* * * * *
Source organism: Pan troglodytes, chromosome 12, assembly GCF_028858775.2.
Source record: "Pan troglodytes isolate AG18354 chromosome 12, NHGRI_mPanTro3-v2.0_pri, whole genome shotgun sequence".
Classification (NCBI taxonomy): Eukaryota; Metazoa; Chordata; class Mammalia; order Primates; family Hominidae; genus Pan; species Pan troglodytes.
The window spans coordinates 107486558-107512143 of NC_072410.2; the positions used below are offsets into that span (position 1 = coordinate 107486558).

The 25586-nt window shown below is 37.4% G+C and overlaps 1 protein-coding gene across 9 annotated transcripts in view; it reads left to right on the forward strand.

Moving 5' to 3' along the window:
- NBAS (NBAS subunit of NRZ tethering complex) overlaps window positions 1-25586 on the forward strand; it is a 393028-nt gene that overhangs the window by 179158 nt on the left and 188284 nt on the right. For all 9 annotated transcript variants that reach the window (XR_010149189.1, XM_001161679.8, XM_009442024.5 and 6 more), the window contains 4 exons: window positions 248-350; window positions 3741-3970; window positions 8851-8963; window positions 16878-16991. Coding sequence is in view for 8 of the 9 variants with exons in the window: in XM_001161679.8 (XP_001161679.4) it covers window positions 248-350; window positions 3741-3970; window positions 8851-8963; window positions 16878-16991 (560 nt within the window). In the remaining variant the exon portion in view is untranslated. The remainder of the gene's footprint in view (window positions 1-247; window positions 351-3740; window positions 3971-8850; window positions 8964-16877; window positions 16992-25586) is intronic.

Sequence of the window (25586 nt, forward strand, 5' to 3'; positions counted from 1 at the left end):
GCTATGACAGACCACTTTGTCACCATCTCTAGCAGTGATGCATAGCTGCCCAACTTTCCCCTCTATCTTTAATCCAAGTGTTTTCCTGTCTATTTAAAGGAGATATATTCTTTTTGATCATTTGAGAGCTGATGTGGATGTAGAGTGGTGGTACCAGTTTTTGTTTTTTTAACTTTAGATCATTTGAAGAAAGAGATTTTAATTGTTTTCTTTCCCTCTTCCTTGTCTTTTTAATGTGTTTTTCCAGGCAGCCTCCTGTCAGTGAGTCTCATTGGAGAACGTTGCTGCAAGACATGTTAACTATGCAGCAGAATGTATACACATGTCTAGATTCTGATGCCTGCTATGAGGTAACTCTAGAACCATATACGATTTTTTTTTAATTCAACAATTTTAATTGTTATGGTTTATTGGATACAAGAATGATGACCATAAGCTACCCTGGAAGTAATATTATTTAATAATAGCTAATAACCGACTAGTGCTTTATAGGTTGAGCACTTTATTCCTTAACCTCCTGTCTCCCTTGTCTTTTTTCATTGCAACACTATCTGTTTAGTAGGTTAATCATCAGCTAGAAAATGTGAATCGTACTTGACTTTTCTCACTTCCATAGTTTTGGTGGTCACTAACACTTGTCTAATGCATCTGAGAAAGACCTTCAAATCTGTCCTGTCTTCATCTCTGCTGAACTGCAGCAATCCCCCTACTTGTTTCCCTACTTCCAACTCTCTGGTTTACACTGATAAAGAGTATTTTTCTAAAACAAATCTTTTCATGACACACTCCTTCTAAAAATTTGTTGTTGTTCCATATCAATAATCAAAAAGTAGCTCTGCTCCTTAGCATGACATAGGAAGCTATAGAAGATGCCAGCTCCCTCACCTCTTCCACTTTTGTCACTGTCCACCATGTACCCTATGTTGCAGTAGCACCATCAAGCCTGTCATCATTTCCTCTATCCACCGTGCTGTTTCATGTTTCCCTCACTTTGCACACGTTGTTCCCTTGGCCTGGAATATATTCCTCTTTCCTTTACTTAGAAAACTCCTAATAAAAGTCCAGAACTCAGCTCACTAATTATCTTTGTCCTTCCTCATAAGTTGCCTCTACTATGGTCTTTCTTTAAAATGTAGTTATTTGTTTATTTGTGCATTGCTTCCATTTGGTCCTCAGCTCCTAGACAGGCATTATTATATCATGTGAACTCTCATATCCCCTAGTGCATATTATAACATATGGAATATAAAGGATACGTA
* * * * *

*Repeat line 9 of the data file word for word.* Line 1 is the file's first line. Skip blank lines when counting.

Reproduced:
GCTATGACAGACCACTTTGTCACCATCTCTAGCAGTGATGCATAGCTGCCCAACTTTCCCCTCTATCTTTAATCCAAGTGTTTTCCTGTCTATTTAAAGGAGATATATTCTTTTTGATCATTTGAGAGCTGATGTGGATGTAGAGTGGTGGTACCAGTTTTTGTTTTTTTAACTTTAGATCATTTGAAGAAAGAGATTTTAATTGTTTTCTTTCCCTCTTCCTTGTCTTTTTAATGTGTTTTTCCAGGCAGCCTCCTGTCAGTGAGTCTCATTGGAGAACGTTGCTGCAAGACATGTTAACTATGCAGCAGAATGTATACACATGTCTAGATTCTGATGCCTGCTATGAGGTAACTCTAGAACCATATACGATTTTTTTTTAATTCAACAATTTTAATTGTTATGGTTTATTGGATACAAGAATGATGACCATAAGCTACCCTGGAAGTAATATTATTTAATAATAGCTAATAACCGACTAGTGCTTTATAGGTTGAGCACTTTATTCCTTAACCTCCTGTCTCCCTTGTCTTTTTTCATTGCAACACTATCTGTTTAGTAGGTTAATCATCAGCTAGAAAATGTGAATCGTACTTGACTTTTCTCACTTCCATAGTTTTGGTGGTCACTAACACTTGTCTAATGCATCTGAGAAAGACCTTCAAATCTGTCCTGTCTTCATCTCTGCTGAACTGCAGCAATCCCCCTACTTGTTTCCCTACTTCCAACTCTCTGGTTTACACTGATAAAGAGTATTTTTCTAAAACAAATCTTTTCATGACACACTCCTTCTAAAAATTTGTTGTTGTTCCATATCAATAATCAAAAAGTAGCTCTGCTCCTTAGCATGACATAGGAAGCTATAGAAGATGCCAGCTCCCTCACCTCTTCCACTTTTGTCACTGTCCACCATGTACCCTATGTTGCAGTAGCACCATCAAGCCTGTCATCATTTCCTCTATCCACCGTGCTGTTTCATGTTTCCCTCACTTTGCACACGTTGTTCCCTTGGCCTGGAATATATTCCTCTTTCCTTTACTTAGAAAACTCCTAATAAAAGTCCAGAACTCAGCTCACTAATTATCTTTGTCCTTCCTCATAAGTTGCCTCTACTATGGTCTTTCTTTAAAATGTAGTTATTTGTTTATTTGTGCATTGCTTCCATTTGGTCCTCAGCTCCTAGACAGGCATTATTATATCATGTGAACTCTCATATCCCCTAGTGCATATTATAACATATGGAATATAAAGGATACGTA